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Graphisoft, the company that produces ArchiCAD design software, has tied-up with MAXON Computer GmbH, a leader in free-form modelling and animation software, and developer of CINEMA 4D. This allows it to offer MaxonForm organic modelling software that runs on both Macintosh and PC, and has the powerful modelling capabilities of CINEMA 4D, without rendering or animation. AJ asked a small practitioner to give us his opinion of it.

I am a sole practitioner based in St. Neots in Cambridgeshire and have been in practice for four years. My main types of projects have been for schools in the voluntary aided sector, with some domestic projects. The contract value of these projects ranges from £50,000 to £250,000. I have, until recently, always used AutoCAD software to produce my drawings. I started with r12 with AEC 3.1 and then moved to ADT 2006. Twelve months ago I switched to ArchiCAD by Graphisoft. There were two reasons for this switch.

Firstly, after 15 years of AutoCAD I felt that ADT was becoming too complicated to use and, secondly, I wanted to work in a singlemodel environment. I found ArchiCAD much easier and userfriendly. My plans, sections and elevations were all intelligent.

Whatever I did in one updated the others.

Recently I was asked to try MaxonForm. This is a freeform modelling application that enables the user to create any shape they might require. The application can be used to create models for any purpose - from product design prototyping to creating complex building objects. Previously this is something for which I would have used 3D Studio Viz. Viz is an extremely powerful modelling, rendering and animation application. As an architect I only used Viz to render images of my designs. There were large portions of the application that I never used. I was interested to see how an application that cost a fraction of 3D Studio would compare.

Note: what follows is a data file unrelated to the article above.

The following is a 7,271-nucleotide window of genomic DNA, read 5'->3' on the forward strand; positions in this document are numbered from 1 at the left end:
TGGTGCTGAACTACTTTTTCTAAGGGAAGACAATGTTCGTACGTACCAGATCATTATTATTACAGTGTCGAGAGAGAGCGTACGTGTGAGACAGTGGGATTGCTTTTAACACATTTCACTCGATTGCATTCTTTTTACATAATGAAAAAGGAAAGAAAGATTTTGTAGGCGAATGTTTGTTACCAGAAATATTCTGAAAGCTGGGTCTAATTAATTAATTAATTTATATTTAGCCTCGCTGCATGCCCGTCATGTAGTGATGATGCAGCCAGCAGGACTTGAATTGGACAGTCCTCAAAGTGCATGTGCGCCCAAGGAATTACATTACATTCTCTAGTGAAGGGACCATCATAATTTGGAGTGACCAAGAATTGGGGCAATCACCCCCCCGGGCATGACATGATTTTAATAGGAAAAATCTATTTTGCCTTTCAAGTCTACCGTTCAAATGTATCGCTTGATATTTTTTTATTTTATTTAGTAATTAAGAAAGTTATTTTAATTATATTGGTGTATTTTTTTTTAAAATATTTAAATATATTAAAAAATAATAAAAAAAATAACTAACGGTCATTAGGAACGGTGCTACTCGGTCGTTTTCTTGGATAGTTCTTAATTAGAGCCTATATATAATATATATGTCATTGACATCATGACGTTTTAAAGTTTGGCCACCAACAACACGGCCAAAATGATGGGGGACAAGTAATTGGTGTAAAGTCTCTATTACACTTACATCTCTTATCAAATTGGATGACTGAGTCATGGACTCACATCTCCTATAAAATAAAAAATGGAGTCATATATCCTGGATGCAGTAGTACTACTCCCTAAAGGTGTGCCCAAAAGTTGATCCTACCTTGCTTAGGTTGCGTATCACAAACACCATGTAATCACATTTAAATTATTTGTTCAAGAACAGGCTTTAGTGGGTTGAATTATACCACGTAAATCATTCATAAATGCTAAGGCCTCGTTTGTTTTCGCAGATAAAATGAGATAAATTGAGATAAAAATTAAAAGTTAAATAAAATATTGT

The installation of MaxonForm is a simple two-stage process. First, I needed to install the add-on to ArchiCAD and then second, to install the MaxonForm software. Both of these installations were completed without incident and the software ran without any problems.

The most noticeable difference between MaxonForm and 3D Studio Viz is that MaxonForm doesn't offer rendering and animation capabilities. These functions are provided in ArchiCAD and it is therefore not necessary to duplicate them in MaxonForm.

This is a definite advantage as it removes a lot of clutter and complexity from the application. The work environment is very clean and easy to navigate. On the left of the screen are the tools for creating base objects such as cubes and spheres, plus selection options and deformation tools. On the right are the various object managers, which display objects and applied deformations in a tree structure. The centre of the screen is occupied by the model. I found that this layout allows me to keep track easily of the objects I'm working on and of any transformations that I have applied.

Although MaxonForm can be run as a standalone application, it is intended to be run from within ArchiCAD.

This allows objects to be swapped between the two applications without any need for complex translations. Objects that come into ArchiCAD from MaxonForm are created as GDL objects and can be placed in a user library for easy access. This link between the two applications means that the workflow is very smooth, eliminating the need to translate from one to the other.

I found MaxonForm very easy to use. You can select objects from the 3D window in ArchiCAD and, along with their associated objects, transfer them into MaxonForm so that editing and manipulation of an object is done in its full context. Creating new objects in MaxonForm for use in ArchiCAD is equally easy.

Selecting any of the primitive object icons on the left results in that object appearing in the modelling window. Fine adjustments can then be made to the parameter spinners on the right. Deformations and NURBS generators (representations of 3D geometry) can be added to the manager tree and applied to objects. Changes made to any part of the model are immediately shown on screen.

MaxonForm makes it possible for the architect to model and visualise very complex geometries. Multi-directional curved walls and roofs are very easy to create and to incorporate in the computer model. Previously, this was only possible with very expensive software tools and proficient operators. It was therefore only the very large practices that could afford to model complex curving geometry. This application now brings complex computer modelling, at an affordable cost and acceptable level of effort, to the smaller practice.

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